What is it?
If you’re looking for a large luxury estate equipped with a plug, your options are limited.
Mercedes has yet to apply the 350e powertrain to the E-Class Estate, it’s unlikely that BMW will offer a Touring version of its excellent 530e and the arrival of an Audi A6 Avant e-tron remains a distant, murky prospect.
This flagship wagon uses a similar mechanical set-up to the T8 XC90 SUV, which is to say a force-fed four-cylinder petrol engine – the marque no longer indulges in a greater cylinder count for any model – that drives the front axle while an electric motor does so for the rear.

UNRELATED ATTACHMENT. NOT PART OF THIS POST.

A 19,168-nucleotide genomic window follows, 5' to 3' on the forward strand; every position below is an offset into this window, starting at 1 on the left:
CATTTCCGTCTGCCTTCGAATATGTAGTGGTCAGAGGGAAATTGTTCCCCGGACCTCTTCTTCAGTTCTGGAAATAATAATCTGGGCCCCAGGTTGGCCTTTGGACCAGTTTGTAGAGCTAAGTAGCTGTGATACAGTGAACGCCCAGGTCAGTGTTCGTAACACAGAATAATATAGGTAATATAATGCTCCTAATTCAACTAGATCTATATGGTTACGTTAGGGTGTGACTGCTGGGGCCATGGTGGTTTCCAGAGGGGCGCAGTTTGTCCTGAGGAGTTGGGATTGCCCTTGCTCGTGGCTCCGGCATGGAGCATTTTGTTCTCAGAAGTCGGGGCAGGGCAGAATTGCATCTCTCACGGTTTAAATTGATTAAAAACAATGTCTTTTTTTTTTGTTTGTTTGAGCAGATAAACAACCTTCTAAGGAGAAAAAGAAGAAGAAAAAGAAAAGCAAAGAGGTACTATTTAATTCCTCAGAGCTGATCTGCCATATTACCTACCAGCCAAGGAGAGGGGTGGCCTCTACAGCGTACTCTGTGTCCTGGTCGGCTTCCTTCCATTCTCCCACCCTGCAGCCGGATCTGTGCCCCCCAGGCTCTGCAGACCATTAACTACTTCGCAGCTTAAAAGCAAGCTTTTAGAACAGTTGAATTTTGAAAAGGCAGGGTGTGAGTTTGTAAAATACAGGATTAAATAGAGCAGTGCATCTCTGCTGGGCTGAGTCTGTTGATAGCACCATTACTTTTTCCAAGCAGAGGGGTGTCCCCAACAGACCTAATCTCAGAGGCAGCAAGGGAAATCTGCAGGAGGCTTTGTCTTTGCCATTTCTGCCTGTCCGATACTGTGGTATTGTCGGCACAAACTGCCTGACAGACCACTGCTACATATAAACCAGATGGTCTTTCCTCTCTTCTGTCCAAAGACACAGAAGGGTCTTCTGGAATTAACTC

Bridging the two power sources is a 10.4kWh battery pack (larger, surprisingly, than the 9.2kWh unit in the XC90) that can be brimmed in as little as two and a half hours. Volvo has usefully positioned the unit as though it were the car’s spine, meaning boot space isn’t sacrificed in order to give the car its hybrid status, as is typically the case.
Claimed electric range is 28 miles – just about par the PHEV course in 2017 and enough for a reasonably short commute. Charge up at work and the V90 T8 could be the cheapest 400bhp estate car you’ve ever run.
The numbers reflect that power output: 0-62mph is summarily dispatched in just 4.8sec, while top speed is 155mph – more or less an exact match for the V8-engined B7 Audi RS4, which not so long ago seemed outrageously quick for an estate.
What that car couldn’t claim, of course, was CO2 emissions of just 46g/km. That means you’ll pay no tax for the first year of V90 T8 ownership, while combined fuel economy is 141.2mpg.